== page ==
Why leaders should take a 'mental health day'

Employees are constantly urged to take a break amidst a stressful year — are leaders doing the same?

Why leaders should take a 'mental health day'

The world is currently facing a mental health crisis, said the World Health Organisation (WHO). Even people without prior conditions are struggling to cope with the debilitating impact of a pandemic.

New waves of the virus, a deep economic recession, and continued feelings of isolation are hitting the best of us. While companies are rolling out well-being policies for their employees, as well as encouraging staff to take a break, are leaders doing the same to take care of themselves?

Read more: Why COVID-19 is aggravating leadership burnout

World Mental Health Awareness Day falls on October 10 this year. In the spirit of this, HRD reached out to Brendan O’Keefe, mental health advocate and founder of I am Taking a Mental Health Day, to get some crucial insights.

HRD: There are plenty of tips floating around encouraging employees to take a ‘mental health day’. How can leaders do the same and take a mental health day?

BO: Knowing when and how to take a mental health day is all about self-awareness and giving yourself permission to do what is required to invest in your mental well-being.

One key way that leaders can make it easy for them to take either self-care or mental health days is to set up a team of people you can trust and empower them to make the decisions to keep the organisation on track.

Plan ahead so that you and your team are confident that time out for mental health wont negatively affect the work you do or the requirements of the organisation in the short term.

Do all you can to reduce stigma about taking these kinds of days while incorporating strategies to ensure that when you or your employees take days off, there is a structure in place to support the absences.

Schedule time in advance if you can. Make your mental well-being a business priority and mirror this throughout your organisation.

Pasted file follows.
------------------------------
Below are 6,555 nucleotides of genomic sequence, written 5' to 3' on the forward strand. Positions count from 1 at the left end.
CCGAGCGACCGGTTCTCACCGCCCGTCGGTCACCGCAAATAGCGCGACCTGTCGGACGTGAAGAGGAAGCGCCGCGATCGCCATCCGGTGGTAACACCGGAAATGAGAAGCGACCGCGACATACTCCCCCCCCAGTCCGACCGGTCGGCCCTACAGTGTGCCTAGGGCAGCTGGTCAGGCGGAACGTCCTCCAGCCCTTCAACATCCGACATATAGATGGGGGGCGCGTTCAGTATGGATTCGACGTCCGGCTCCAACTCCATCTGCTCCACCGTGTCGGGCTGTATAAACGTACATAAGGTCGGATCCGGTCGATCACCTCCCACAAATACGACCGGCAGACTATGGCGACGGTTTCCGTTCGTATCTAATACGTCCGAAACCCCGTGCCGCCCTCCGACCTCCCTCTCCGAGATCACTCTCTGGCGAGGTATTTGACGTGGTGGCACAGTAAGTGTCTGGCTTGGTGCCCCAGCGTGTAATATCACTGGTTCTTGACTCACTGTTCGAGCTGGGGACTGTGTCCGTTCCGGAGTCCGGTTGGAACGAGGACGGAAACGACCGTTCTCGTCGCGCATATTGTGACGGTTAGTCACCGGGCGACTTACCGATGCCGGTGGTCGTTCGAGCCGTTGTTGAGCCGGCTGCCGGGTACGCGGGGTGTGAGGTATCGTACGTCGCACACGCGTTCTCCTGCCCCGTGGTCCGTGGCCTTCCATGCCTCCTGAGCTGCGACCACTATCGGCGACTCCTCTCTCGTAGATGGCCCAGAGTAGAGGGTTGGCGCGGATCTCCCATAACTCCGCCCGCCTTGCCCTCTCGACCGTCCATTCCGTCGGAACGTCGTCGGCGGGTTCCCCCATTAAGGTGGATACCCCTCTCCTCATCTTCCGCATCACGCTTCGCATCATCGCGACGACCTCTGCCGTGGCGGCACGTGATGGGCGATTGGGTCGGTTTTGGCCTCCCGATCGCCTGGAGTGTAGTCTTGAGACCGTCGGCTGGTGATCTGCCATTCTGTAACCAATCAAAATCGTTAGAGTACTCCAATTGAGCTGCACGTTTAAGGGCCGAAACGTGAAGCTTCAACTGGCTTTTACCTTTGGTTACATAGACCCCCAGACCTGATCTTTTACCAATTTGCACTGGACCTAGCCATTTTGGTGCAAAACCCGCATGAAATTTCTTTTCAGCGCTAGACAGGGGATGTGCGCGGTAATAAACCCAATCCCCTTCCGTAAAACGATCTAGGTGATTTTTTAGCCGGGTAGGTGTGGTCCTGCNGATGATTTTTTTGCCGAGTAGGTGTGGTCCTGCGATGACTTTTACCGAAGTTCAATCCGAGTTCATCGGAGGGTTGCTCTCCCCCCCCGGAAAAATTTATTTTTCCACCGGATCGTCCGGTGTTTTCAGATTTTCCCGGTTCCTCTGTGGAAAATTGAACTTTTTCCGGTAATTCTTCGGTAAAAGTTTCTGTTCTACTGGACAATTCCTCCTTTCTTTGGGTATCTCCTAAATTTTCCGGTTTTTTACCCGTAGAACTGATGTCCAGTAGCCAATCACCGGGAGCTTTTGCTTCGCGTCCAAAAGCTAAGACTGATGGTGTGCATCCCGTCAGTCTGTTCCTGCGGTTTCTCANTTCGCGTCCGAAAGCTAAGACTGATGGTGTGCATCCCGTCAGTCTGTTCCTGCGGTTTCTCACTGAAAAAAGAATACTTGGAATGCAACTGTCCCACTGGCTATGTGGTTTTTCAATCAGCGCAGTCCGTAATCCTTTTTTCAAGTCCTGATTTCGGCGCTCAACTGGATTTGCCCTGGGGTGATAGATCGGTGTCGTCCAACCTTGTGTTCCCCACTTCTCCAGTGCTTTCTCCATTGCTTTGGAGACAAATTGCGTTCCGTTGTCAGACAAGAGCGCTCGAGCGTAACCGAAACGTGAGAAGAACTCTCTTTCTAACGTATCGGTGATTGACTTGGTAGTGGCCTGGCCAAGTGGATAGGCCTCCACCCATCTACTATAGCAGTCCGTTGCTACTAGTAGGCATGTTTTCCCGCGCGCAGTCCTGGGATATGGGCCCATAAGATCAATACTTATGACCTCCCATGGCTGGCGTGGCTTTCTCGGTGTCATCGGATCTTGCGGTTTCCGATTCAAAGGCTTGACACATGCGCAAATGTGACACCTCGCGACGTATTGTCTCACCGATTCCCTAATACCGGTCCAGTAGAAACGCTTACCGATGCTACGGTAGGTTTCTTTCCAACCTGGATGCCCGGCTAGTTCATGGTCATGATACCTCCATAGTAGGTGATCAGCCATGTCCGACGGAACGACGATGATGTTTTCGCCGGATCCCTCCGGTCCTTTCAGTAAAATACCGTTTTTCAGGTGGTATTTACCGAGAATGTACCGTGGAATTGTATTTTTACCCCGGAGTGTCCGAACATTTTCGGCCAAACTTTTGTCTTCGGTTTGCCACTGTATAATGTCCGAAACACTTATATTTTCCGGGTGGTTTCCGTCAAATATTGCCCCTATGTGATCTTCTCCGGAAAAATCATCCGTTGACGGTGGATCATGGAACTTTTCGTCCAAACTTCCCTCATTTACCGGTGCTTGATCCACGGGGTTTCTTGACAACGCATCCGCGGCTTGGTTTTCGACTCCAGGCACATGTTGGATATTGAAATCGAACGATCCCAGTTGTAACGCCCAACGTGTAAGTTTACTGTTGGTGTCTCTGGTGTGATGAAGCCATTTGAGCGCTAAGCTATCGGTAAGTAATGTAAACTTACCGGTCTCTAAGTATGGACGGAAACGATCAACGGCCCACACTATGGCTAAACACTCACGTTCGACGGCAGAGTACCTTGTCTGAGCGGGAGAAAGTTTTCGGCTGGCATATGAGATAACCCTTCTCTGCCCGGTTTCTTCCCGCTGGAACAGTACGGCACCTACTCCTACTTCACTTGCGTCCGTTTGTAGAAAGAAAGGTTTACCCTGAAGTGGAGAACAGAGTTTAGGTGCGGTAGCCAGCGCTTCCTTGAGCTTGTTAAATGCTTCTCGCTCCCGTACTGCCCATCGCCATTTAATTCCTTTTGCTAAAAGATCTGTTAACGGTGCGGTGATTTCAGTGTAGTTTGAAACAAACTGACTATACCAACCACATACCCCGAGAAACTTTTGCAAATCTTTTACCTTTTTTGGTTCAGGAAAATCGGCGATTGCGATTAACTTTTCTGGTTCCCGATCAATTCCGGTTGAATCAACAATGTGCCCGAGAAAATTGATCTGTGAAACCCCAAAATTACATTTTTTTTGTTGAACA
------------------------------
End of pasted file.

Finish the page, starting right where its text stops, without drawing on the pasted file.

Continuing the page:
Let people know you need time-out and ask for their understanding and support, and be sure to build into your organisational culture the freedom to speak freely about mental health in the workplace.

Read more: Mental health: How to lead by example

HRD: Why should leaders take a mental health day, as opposed to a normal day off? Is there a difference between the two?

BO: In this day and age, we should be able to speak the truth and let people know we need a mental health day. Its not really about calling it a mental health day, its about being okay with showing vulnerability at work without fear of judgement or stigma, and knowing we will be supported.

Whether we’re struggling to cope, burnt out, or developing a mental illness, we should be able to disclose without fear of judgement or stigma.

Both sick days and mental health days are about illness or being unwell, but we simply shouldnt have to lie about what is going on with our health or mental health. This does no one a service, and it simply perpetuates lies, guilt, shame and stigma.

Being vulnerable to what life can deal us is not a sign of weakness, it is a strength to be self aware enough to recognise the need for self-care. This proactive approach can positively impact our well-being in the longer term and make us a better person, better employee and create a stronger, more trusting team.

Leaders should decide if they want to set the tone, and let their team or organisation know that it is okay to state the truth and ask for support.

Mentally healthy workplaces are spaces where employees at all levels feel psychologically safe, and not have to lie when asking for the leave that they need to look after their well-being.

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